- Friend.tech’s invite-only beta launched on Thursday and has done 4,400 ETH (about $8.1 million) in trading volume.
- Questions have been raised regarding the project’s founders, its roadmap and its data privacy.
Over the past 24 hours, crypto Twitter has found a new Web3 social app to obsess over.
According to a tweet from Yuga Cohler, senior staff software engineer at Coinbase, friend.tech users create a profile to sell “shares” of themself to their followers. At this time, buying someone’s share grants owners the ability to exchange private messages with them.
The platform is courting influencers who already have large Twitter followings, including influencers Jordan Fish, commonly known as Cobie, and pseudonymous trader Hsaka Trades. Yesterday afternoon, Hsaka Trades posted a tweet claiming that the platform would “speedrun into becoming a Cameo type platform for [Crypto Twitter],” allowing users to collect shares for privileges such as sending a tweet from an influencer’s account.
Although the application is nascent, early metrics show its rapid adoption. According to data from Dune analytics, the application has facilitated over 126,000 transactions, and done 4,400 ETH in trading volume since its launch, over $8.1 million. Additional Dune data shows that it outpaced NFT marketplace OpenSea’s trading volume yesterday, doing nearly double the volume of the leading NFT marketplace.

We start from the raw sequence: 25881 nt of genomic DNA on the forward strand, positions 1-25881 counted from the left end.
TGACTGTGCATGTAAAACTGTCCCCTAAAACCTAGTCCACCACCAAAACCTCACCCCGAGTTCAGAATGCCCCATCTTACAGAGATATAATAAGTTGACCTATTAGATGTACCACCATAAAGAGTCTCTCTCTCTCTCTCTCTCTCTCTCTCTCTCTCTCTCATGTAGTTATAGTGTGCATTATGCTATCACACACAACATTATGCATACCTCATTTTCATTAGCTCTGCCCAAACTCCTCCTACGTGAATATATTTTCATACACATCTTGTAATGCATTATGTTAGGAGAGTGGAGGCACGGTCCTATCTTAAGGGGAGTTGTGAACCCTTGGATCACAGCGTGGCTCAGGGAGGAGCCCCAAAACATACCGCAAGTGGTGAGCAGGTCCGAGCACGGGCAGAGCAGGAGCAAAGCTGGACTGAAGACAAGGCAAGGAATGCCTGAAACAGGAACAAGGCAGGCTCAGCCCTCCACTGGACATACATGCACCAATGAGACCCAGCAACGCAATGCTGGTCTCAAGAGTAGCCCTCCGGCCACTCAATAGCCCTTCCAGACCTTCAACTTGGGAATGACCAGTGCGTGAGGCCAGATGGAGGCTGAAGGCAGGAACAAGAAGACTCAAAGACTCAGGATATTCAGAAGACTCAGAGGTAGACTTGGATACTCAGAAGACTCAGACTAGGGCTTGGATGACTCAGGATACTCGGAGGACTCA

Friend.tech is also taking Base by storm. Early Friday morning, the network reached 136,000 daily active users – overtaking layer 2 network Arbitrum – much of which is attributed to friend.tech users.
"It's exciting to see apps like friend.tech bring a new spin on social media to Base,” Cohler told CoinDesk. “I think innovation and decentralization in that space is critical, and I'm definitely curious to see what new features friend.tech will roll out in the future."
Although friend.tech has experienced exponential growth in the 24 hours since its launch, there are some red flags regarding its origin story, its roadmap and its data privacy.
Where did friend.tech come from?
“The project went viral before devolving,” said Cohler. “It was one of the first forays into decentralized social media.”
Tweet DAO’s main Twitter account has been suspended and the website linked to from their OpenSea page is also gone. However, another website connected to the DAO is still live, prompting users to connect their wallets to tweet from an alternate Twitter account that has just a few posts from August 2022.
After the hype surrounding TweetDAO faded, Racer returned with another decentralized social platform. Alongside pseudonymous co-founder Shrimp or Shrimppepe, the two developers created Stealcam, a Web3 social platform that allows users to mint images as NFTs, and “steal” them (really, buy them) for ETH.
The catch? The images weren’t visible until purchase.
But in May, the developers decided to rebrand Stealcam to friend.tech, in order to grow its audience among Web3 influencers and creators who want to monetize their content. According to Decrypt, creator earnings in Stealcam had severely dropped off, with leading influencers seeing little returns on their once flourishing content.